332 Richard and Linda ThompsonShoot Out the Lights: I dimly recall an album by these two earlier on in the challenge, but I couldn’t tell you a thing about it. Sure, I could look at what I wrote last time, but I’m not going to. This is perfectly pleasant for the most part, Linda’s songs in particular are nice little folk numbers, while Richard’s are less enticing. But it passes the time well enough.

331 The BeatlesHelp!: I was going to write the standard ‘blah blah blueprint for pop music, blah blah amazing songwriting, blah blah pop perfection’ thing, and it’d all be true, but then I got to You Like Me Too Much, a song I’ve heard many times before without really listening to, and if you think Blurred Lines was a bit on the creepy side, then get a load of this. Here’s a game: Pick an actor who creeps you out. Read the lyrics in your head, but in his voice. Terrified yet? Of course it’s delivered with all the cheeky pop charm you’d expect, but it struck me as a bit odd. Great album though.

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330 Neil YoungTonight’s the Night: Written in the aftermath of the deaths of some of Young’s close friends to drugs, this is absolutely gripping, An at times literal howl of grief, this has some of Young’s strongest songs delivered in a shambolic drunken stupor. It’s not an easy listen. Young’s already ‘interesting’ vocal delivery style doesn’t even find anything close to the melody at times, but it’s incredibly moving, engrossing and brilliant.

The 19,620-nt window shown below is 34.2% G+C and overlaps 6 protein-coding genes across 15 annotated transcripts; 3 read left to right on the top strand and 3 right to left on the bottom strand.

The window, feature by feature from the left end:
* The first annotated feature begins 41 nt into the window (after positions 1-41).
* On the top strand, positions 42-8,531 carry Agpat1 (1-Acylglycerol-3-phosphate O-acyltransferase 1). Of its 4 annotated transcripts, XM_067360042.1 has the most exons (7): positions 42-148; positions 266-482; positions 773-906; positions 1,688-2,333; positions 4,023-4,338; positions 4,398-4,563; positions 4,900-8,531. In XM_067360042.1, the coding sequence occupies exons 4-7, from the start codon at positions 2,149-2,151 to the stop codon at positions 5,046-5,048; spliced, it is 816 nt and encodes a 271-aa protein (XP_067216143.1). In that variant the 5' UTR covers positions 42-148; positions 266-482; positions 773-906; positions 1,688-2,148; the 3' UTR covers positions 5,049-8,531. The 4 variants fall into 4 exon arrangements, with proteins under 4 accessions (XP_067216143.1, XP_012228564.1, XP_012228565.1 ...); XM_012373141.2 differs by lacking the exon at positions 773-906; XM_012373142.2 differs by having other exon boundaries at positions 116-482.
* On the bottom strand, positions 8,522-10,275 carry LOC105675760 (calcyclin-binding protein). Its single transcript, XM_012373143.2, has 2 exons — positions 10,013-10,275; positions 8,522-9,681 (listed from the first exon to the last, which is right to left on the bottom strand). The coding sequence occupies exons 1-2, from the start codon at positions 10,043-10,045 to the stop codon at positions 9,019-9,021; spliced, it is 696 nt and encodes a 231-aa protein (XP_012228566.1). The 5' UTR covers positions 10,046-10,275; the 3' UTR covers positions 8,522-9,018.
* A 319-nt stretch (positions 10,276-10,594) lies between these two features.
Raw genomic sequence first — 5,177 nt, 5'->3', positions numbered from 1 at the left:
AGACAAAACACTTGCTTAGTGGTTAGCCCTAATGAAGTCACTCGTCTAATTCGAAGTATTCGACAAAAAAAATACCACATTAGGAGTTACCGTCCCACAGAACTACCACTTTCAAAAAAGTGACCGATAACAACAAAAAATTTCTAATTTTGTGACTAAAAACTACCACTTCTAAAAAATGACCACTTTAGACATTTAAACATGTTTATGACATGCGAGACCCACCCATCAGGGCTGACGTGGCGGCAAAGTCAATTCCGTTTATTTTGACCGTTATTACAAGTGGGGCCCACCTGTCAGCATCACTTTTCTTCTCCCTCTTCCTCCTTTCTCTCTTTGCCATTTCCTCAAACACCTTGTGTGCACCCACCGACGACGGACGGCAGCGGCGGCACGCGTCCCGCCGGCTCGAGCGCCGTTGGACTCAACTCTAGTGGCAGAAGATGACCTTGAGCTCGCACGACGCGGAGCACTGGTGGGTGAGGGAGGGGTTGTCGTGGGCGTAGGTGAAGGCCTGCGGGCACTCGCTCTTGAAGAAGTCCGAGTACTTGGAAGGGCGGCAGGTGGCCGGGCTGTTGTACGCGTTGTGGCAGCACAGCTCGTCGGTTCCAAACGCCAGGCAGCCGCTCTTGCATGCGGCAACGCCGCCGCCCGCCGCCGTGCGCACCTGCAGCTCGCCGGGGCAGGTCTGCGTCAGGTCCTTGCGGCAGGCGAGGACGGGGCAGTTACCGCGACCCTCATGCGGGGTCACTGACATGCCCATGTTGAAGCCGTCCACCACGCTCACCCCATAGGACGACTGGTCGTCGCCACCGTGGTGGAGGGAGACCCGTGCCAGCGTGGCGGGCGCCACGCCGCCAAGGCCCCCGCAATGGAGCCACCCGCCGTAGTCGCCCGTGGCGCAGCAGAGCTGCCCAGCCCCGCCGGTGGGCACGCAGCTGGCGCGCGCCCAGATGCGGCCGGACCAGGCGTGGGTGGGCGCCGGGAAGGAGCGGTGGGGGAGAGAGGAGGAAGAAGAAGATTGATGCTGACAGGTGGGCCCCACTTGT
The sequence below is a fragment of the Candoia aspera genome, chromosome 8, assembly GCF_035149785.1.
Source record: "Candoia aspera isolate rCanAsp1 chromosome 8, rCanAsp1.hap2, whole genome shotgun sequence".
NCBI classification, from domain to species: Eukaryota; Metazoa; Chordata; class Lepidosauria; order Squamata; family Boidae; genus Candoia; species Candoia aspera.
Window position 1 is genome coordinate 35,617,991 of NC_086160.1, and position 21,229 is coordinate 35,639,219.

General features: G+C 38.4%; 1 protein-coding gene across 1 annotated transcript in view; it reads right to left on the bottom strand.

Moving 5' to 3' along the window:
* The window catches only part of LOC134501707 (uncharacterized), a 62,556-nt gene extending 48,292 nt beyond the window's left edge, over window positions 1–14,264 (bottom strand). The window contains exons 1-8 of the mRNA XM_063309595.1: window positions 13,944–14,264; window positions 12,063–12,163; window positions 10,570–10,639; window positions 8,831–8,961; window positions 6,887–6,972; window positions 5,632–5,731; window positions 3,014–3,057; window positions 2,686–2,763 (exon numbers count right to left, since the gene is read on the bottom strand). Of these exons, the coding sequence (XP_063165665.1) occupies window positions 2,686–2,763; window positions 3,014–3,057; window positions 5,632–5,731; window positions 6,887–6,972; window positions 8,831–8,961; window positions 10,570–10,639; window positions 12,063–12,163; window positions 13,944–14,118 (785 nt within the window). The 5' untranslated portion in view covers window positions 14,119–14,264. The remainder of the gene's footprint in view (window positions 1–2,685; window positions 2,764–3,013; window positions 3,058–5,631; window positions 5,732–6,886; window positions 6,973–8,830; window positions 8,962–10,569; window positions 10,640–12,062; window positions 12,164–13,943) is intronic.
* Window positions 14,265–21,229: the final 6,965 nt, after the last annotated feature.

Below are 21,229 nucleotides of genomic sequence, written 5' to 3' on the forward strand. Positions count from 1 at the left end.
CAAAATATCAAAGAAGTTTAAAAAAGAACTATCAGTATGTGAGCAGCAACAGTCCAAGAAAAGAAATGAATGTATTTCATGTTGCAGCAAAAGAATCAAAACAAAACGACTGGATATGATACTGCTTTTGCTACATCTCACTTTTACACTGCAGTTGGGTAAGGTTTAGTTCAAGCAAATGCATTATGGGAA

329 James BrownIn the Jungle Groove: Set the misogyny ray to full blast! The opening track of this album is somewhat ruined by lyrics that play like an earnest version of Harry Enfield’s ‘women, know your place’ routine. But after that the godfather of soul decides to shut the hell up and essentially do nothing more than play the hype man to his own band as they storm through endless funk workouts, chipping in occasionally with a ‘hit me’, ‘ooh,’ or ‘waaaaa’. This drastically improves the album, although by its end I’m bored to tears of funk.

328 Sonic YouthDaydream Nation: This is absolutely brilliant. I don’t really know what more to say about it than that. If you like alternative rock, or art rock, or anything even remotely offbeat, and you don’t like Sonic Youth, well then shit. I can’t help you I’m afraid.

327 Liz PhairExile in Guyville: There’s an awful lot of stuff on this list I’ve never heard before, obviously, but very few occasions where I have never even heard of the artist at all. But strike me down, I’d never heard of Liz Phair before, despite her being an alt rock feminist star from the 90s. The 90s are my thing! Or so I thought. I could only assume this was an undiscovered gem in waiting. The lyrics are funny, confrontational and full of feminist ire (the album is a riposte to the sexual braggadocio of the Stones’ Exile on Main Street, from a woman’s perspective) and the songs are easily good enough to back it up, all laid-back guitar and minimal production. A great find. Hooray for the 90s!

326 The CureDisintegration: This is definitely the high water mark for The Cure and their foppish goth, although it’s all a bit too wishy washy to truly win me over. It’s alright though.

So there you go. Over a third of the way through. That counts as a milestone, right? Tune in to see if I can manage to get another load done before THE END.

Rolling Stone Top 500 Challenge VI